On the strength of a standout defense and timely offense, the Cowboys came inches away from winning the Big 12 title last season. The 12-2 record tied for the most wins (2011) under coach Mike Gundy. But replicating last year’s success will require the staff to fill a few key voids on both sides of the ball. New defensive coordinator Derek Mason inherits five returning starters and one of the top fronts in college football, which features Brock Martin and Collin Oliver (combined 19.5 sacks in ’21). However, the rest of the defense is in transition. The Cowboys must replace linebacker Malcolm Rodriguez (131 tackles) and four key starters in the secondary, including cornerback Jarrick Bernard-Converse and safety Kolby Harvell-Peel. With some regression on defense expected, more production is needed on offense. Oklahoma State ranked eighth in the Big 12 in yards per play (5.46) and had the fewest plays (eight) of 40-plus yards in the conference. First-team All-Big 12 quarterback Spencer Sanders is back under center, but the senior must cut down on the interceptions (12 last year). Leading rusher Jaylen Warren (1,216 yards) and No. 1 receiver Tay Martin (1,046 yards) must be replaced. Also, the Cowboys lost two key starters up front. Road dates at Kansas State, Baylor and Oklahoma won’t be easy.
Related: Big 12 2022 All-Conference Team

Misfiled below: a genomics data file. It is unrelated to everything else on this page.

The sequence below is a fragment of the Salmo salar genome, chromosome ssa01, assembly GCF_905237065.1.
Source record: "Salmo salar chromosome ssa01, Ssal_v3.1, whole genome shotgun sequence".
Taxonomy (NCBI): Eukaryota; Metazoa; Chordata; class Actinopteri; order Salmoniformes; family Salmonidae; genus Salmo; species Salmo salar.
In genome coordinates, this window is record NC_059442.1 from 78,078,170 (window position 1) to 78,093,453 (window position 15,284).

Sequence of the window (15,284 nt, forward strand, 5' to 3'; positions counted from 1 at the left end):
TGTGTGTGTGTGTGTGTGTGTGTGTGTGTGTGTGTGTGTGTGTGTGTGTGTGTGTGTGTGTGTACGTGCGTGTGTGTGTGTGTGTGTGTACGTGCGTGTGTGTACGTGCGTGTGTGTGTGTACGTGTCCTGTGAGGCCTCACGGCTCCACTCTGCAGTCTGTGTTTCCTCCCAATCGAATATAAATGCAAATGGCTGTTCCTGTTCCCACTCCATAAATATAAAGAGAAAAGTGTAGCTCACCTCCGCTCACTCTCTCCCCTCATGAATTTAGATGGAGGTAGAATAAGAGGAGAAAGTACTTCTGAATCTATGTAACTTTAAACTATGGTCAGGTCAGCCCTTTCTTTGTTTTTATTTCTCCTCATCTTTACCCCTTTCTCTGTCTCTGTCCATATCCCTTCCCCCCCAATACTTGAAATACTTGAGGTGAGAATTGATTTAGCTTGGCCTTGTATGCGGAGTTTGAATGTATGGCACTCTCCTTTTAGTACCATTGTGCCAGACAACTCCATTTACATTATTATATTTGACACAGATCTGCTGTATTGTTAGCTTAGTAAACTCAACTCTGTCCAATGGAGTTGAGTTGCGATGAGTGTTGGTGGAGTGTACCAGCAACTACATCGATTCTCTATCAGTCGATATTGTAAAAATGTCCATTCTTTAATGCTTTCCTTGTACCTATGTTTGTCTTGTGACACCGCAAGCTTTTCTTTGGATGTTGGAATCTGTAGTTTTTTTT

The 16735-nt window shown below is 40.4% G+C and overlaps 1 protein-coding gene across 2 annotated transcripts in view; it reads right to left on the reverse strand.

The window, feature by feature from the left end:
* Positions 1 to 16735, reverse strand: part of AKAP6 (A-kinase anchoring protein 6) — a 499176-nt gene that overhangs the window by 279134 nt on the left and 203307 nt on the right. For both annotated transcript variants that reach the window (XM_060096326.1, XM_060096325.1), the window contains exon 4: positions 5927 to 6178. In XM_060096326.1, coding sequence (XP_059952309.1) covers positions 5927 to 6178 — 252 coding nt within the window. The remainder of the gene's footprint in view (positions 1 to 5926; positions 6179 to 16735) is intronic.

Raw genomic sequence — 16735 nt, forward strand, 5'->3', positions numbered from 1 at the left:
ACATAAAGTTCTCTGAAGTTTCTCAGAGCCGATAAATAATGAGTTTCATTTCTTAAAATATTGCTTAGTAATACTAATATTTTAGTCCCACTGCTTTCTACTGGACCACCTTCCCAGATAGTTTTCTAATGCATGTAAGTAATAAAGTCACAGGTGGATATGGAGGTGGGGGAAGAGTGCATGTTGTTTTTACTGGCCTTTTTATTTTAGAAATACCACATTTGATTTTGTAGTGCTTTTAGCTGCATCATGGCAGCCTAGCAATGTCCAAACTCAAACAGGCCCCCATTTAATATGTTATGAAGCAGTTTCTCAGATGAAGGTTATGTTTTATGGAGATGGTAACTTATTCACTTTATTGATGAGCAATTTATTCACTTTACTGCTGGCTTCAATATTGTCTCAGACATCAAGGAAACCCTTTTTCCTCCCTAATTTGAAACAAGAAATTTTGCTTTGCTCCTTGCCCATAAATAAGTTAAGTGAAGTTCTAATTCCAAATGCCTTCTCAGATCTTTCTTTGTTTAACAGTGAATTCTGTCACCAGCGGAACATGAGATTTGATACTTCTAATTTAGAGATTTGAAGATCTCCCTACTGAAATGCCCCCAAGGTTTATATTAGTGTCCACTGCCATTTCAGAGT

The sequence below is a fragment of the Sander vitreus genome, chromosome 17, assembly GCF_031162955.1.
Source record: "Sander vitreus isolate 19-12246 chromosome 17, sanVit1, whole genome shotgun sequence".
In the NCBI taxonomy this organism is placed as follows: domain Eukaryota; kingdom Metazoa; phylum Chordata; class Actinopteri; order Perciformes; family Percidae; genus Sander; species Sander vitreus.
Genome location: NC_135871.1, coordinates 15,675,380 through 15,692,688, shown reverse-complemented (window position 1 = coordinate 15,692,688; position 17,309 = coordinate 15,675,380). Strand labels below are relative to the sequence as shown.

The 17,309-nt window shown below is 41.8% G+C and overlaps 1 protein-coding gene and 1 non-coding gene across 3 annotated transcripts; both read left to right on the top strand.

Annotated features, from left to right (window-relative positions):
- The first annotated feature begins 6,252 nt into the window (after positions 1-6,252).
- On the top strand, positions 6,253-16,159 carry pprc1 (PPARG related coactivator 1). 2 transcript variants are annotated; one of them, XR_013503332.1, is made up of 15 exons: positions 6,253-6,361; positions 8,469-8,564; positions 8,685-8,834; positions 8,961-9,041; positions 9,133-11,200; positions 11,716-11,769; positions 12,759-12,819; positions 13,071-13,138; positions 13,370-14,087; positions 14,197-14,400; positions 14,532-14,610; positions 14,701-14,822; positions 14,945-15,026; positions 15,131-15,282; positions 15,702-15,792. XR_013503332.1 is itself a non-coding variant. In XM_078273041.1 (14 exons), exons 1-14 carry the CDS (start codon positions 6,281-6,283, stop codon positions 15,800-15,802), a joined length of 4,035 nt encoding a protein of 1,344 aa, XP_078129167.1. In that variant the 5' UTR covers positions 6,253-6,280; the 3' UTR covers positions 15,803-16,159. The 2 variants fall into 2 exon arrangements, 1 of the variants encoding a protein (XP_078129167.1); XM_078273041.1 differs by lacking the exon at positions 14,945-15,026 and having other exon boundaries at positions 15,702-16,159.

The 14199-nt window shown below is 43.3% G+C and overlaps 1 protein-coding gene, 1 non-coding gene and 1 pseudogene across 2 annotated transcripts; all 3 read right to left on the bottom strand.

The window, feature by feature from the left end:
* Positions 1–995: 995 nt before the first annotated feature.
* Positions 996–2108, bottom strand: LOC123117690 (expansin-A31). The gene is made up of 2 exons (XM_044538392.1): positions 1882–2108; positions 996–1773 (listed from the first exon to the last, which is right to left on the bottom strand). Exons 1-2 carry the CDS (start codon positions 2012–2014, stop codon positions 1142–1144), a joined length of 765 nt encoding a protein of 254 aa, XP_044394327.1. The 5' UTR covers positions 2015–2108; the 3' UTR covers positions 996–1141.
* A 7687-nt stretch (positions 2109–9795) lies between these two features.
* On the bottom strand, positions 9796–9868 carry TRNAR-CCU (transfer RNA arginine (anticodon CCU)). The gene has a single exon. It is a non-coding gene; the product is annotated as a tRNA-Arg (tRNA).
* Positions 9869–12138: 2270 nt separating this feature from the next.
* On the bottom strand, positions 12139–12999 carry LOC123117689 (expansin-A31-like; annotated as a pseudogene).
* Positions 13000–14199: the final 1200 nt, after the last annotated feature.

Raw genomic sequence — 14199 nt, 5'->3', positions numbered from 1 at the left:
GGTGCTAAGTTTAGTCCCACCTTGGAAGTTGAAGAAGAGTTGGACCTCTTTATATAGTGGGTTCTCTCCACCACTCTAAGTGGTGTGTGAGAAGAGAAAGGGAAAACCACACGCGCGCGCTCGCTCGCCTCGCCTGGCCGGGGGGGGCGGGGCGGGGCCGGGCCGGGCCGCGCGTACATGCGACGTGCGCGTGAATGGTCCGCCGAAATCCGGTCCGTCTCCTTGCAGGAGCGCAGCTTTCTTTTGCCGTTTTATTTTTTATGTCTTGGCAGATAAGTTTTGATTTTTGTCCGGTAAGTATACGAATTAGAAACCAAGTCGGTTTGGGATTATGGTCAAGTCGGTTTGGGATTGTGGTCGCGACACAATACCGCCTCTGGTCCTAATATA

Although last season’s record (5-7) was a major disappointment, the Longhorns improved the roster this offseason and should have a chance to return to a winning record in coach Steve Sarkisian’s second year. Defense was a major issue on the Forty Acres last fall. Texas surrendered 6.03 yards per play, 31.1 points a game, and more than 200 rushing yards a contest in ’21. Just four starters return, but there’s hope for improvement in the second year of the scheme under coordinator Pete Kwiatkowski. In addition to overall improvement, this unit needs to be better around the margins with takeaways (just 14 last year) and sacks generated (20). The optimism meter should be higher on offense. Ohio State transfer Quinn Ewers is expected to edge Hudson Card for the starting nod under center. The former five-star prospect is ultra-talented but has yet to attempt a pass in college and is working behind a line that could start two (albeit very talented) true freshmen at the tackle spots. Running back Bijan Robinson and receivers Xavier Worthy and Isaiah Neyor are the strength of this offense. Considering how open the Big 12 is, a run to the conference title game can’t be ruled out. However, based on last year’s record and question marks up front on both sides of the ball, a small step forward and a bowl game is a more reasonable goal for the Longhorns.